Originally Posted by bud heishman
Sorry, I may have made some blanket statements when I was more focused on what I saw in TDK's video and communicated my point poorly.
not a problem... Its hard to follow the red text exactly but I will take a stab at it.
I believe I eluded to the my weight being shifted toward the outside ski as a result of turning forces created (inertia).
That is what I understood you to mean and that would be entirely passive, I agree.
Weight is also transferred immediately when we create turning forces? but it is a consequence of turning first.
Well turning first, means you have to get the skis turning before you get to the outside ski. That's certainly one possibility but I don't see it as optimal or something I would want to encourage all of the time. being a "consequence of turning first", how does the outside ski go about turning?
Perhaps I have been a bit cloudy in that I see I have coupled "passive" with everything moving in the intended direction and "active" with movements away from the intended direction. I can see your point here! Perhaps I should reserve that for negative and positive movements. Negative, not necessarily bad, just not in the intended direction of travel.
hehe fair enough. Negative is probably not the best word to use in that light if its not necessarily bad. but then you have to realize that I'm coming from a world that I do not like the idea of pushing or projecting ourselves into the turn. I think its ok to relax and release and ALLOW the CoM to move across and into the new turn. I also think its important to counter balance as you do this in order to retain balance. This is a level of refinement. Its allowing yourself to move inside with a clear release, while doing so in balance.
The thing I don't like about TDK's up-stem move more than anything else is that in order to stem the uphill ski, not only does he move his weight there, but he has to push off of the downhill ski to do it. Therefore the downhill ski will not be released, because its being used as an anchor point to be able to stem the uphill ski. That is the big problem there.
I think we are very much in agreement about the importance of a release and to allowing the CoM to move across into the new turn... The only refinement I am adding, is to counter balance as you do that in order to achieve a more refined state of balance. This is not the opposite of releasing..its releasing in balance.
I agree it is possible, just not sold that it is always desirable?
Well I don't like to talk in absolutes, so I will concede there could certainly be some case where being purely banked with no counter balancing whatsoever will be in balance and not need counter balancing to be in balance at least for some moments in time. Theoretically. In practical terms though, I think that is waxing philosophical and most of the time counter balancing is crucial.
Another important point is that the order with which we edge the skis and create balance on the outside ski matters. it matters a lot. gravity is always acting on us, so as soon as you are inclined, then gravity will be pulling your CoM to the ground unless there is sufficient centripetal forces from edge engagement to support that inclination in balance. But how do you get the centripetal forces? You get them from edging your skis and obtaining a reactionary force. And there is most definitely some delay between when you edge and when the centripetal forces come. In order to edge your skis you have to incline your legs. If you incline your legs without counter balance, then you will be moving your CoM inside quite a lot in order to get even a little bit of edging of the skis...and before the skis have even had a chance to engage and create centripetal forces yet. You will be: OUT OF BALANCE. Perhaps momentarily, but out of balance none the less. And when you go out of balance to the inside, you also compromise engagement on the outside ski. That is putting the cart before the horse.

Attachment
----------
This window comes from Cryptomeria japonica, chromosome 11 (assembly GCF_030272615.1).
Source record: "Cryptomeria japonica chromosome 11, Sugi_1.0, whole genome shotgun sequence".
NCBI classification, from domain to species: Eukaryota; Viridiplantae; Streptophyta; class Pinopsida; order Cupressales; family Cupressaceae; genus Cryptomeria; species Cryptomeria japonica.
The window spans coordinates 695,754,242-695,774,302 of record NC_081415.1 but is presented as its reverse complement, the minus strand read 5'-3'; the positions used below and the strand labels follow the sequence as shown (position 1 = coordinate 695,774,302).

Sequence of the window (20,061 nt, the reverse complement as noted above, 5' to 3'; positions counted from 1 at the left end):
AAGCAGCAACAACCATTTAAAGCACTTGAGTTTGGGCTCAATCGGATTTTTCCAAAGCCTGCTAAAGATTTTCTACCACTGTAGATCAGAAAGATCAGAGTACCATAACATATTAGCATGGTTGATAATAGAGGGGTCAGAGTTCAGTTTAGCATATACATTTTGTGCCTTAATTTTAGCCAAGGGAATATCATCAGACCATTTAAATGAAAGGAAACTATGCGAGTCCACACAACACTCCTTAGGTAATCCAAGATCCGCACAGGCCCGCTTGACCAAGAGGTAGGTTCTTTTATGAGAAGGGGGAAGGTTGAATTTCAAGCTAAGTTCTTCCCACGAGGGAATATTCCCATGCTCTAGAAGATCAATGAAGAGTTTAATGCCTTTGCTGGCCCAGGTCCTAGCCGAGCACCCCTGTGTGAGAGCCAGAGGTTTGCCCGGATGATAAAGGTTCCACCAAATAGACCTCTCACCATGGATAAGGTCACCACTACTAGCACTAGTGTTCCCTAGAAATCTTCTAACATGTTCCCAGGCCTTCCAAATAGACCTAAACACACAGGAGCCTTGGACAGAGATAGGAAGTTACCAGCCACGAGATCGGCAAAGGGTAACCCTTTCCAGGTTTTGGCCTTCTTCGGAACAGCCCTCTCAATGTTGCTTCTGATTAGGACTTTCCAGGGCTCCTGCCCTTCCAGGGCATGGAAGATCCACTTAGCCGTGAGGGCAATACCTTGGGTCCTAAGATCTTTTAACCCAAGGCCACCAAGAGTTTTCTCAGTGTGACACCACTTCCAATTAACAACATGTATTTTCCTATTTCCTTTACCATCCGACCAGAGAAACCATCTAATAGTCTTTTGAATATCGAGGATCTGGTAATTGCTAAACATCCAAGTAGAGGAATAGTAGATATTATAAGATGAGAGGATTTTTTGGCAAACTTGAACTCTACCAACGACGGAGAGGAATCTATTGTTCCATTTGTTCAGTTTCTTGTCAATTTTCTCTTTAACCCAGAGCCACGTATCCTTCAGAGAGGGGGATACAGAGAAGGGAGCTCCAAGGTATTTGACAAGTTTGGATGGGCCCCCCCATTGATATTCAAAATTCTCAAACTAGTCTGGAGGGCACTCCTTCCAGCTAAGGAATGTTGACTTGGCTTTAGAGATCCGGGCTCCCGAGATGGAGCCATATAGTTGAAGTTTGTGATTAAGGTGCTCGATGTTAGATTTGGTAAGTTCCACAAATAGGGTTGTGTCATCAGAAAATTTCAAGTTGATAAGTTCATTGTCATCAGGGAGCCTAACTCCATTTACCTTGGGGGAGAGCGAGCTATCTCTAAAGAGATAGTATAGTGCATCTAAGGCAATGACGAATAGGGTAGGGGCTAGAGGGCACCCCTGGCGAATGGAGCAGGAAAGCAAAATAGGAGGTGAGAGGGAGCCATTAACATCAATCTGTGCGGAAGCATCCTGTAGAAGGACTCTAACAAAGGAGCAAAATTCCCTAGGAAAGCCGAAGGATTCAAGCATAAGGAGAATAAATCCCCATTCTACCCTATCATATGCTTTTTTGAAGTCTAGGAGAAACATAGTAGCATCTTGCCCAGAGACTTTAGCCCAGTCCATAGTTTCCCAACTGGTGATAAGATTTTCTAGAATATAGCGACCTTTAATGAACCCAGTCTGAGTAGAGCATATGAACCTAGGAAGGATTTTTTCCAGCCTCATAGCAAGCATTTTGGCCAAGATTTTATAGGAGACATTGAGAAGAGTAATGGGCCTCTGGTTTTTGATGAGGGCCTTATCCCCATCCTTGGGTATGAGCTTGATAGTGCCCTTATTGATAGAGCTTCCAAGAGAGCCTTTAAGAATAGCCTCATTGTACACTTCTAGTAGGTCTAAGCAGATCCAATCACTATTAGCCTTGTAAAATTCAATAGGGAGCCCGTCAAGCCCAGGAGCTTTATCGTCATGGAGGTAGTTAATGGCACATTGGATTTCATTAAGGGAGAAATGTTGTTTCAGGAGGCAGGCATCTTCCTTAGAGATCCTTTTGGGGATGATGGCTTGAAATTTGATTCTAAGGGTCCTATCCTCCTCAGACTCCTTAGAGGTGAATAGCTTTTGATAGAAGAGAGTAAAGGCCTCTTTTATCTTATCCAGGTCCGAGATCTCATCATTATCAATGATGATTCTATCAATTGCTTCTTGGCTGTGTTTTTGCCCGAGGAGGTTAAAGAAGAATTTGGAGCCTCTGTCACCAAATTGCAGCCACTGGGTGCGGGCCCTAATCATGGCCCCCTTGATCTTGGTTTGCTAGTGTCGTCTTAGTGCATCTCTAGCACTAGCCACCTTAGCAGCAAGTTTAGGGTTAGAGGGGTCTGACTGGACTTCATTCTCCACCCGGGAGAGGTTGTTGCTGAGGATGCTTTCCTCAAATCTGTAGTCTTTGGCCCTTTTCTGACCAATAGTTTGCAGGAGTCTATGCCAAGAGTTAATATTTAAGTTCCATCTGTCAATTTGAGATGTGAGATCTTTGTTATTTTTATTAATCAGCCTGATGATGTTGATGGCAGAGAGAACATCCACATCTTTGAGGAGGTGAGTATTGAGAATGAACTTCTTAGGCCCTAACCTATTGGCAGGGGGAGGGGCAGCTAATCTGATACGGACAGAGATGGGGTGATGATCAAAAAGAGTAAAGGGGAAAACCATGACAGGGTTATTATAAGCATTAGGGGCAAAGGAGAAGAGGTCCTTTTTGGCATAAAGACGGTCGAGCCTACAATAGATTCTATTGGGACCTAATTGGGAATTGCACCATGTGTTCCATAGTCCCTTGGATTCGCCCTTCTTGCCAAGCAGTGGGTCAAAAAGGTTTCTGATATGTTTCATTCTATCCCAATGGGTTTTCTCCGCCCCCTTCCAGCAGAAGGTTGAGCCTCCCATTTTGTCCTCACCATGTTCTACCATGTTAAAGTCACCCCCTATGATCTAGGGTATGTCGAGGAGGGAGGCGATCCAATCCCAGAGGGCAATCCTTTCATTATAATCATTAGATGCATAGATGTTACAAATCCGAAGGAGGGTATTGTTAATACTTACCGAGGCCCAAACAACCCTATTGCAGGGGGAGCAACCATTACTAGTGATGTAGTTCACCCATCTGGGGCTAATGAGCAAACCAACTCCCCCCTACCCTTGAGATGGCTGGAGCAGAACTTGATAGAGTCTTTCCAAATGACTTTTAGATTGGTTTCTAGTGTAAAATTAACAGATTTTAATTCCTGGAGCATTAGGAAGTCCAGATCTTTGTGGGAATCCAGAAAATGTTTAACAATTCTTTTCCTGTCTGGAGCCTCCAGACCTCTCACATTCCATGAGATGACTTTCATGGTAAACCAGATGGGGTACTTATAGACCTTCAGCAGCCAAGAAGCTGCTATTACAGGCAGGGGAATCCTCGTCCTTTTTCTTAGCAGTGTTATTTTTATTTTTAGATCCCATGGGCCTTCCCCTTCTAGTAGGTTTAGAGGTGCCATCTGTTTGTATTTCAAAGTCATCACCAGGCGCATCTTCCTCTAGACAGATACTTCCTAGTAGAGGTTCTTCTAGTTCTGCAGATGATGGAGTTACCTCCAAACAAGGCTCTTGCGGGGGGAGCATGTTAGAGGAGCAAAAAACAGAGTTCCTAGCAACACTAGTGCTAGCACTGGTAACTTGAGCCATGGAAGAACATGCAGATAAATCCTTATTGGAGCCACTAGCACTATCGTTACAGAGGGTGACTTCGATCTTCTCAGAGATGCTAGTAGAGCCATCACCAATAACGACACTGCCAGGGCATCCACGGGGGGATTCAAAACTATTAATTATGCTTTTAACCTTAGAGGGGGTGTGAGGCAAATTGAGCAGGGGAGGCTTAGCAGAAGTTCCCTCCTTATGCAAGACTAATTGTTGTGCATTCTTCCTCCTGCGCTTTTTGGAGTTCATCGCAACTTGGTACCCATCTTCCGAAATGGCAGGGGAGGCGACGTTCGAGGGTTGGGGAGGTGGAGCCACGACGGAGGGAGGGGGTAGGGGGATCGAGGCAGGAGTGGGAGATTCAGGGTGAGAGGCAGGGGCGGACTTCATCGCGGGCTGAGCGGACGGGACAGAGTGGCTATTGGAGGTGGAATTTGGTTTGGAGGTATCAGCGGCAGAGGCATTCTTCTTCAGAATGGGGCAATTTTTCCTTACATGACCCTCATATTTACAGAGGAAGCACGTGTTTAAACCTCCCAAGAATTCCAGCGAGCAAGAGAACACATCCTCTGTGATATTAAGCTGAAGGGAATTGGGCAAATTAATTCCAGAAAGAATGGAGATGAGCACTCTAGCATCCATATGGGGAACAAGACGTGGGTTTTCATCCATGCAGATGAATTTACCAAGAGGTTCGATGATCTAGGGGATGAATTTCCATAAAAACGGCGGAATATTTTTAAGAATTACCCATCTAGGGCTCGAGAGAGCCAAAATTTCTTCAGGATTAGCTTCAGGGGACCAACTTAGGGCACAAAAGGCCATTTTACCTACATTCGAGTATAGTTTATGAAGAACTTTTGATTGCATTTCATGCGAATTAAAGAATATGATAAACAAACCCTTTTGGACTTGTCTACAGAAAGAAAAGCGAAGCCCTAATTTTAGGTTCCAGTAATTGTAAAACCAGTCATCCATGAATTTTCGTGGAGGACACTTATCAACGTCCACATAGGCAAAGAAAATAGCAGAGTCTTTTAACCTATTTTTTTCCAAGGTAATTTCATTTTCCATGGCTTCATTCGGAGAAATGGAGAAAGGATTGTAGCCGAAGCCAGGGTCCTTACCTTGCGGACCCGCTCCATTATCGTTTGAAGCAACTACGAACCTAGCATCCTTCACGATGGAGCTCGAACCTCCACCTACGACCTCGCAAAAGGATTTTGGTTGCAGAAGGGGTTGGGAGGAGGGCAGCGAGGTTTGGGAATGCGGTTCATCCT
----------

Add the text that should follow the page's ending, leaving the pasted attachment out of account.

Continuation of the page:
Conversely, if you incline your legs to tip the skis, while also counter balancing, you will be able to edge the skis before the centripetal forces are there to support balancing the CoM inside. The CoM should move inside as balance requires...not as a means to create the edge angles. Counter balancing is how you can tip your skis, while retaining balance of the CoM. Then the CoM should move inside to match the developing centripetal forces that come from tipping the skis. This is particularly true if you want the outside ski to perform.
Also this is even more true at slow speeds. At fast speeds its quite a bit easier to throw yourself inside, edge the skis, create some centripetal forces to catch yourself with around the fall line. At slower speeds gravity has a bigger effect on you then centripetal forces...so counter balancing is actually quite crucial in slower speed turns to be able to create edge angles in the skis even before allowing the CoM to move inside where gravity can take it. The slower you go, the more you need counter balancing in order to effectively tip the skis. But this balance refinement applies to all levels of skiers.
I think an awful lot of pretty decent skiers are not skiing as well in balance as they could be, primarily because their movements are PUSH oriented and its very difficult to push your CoM into the turn and retain balance. More often people will talk about so called "dynamic balance", inferring that its ok to throw yourself out of balance intentionally since you can get it back milliseconds later. But I view that as rationalization for poor balance skills. It is not necessary to throw yourself out of balance, and many many skiers will benefit from striving for balance, even while creating big edge angles and big inclination. Counter balancing is how to do that. The more in balance you are, the more the outside ski will hook up and perform for you. Why munge that up at the top of the turn?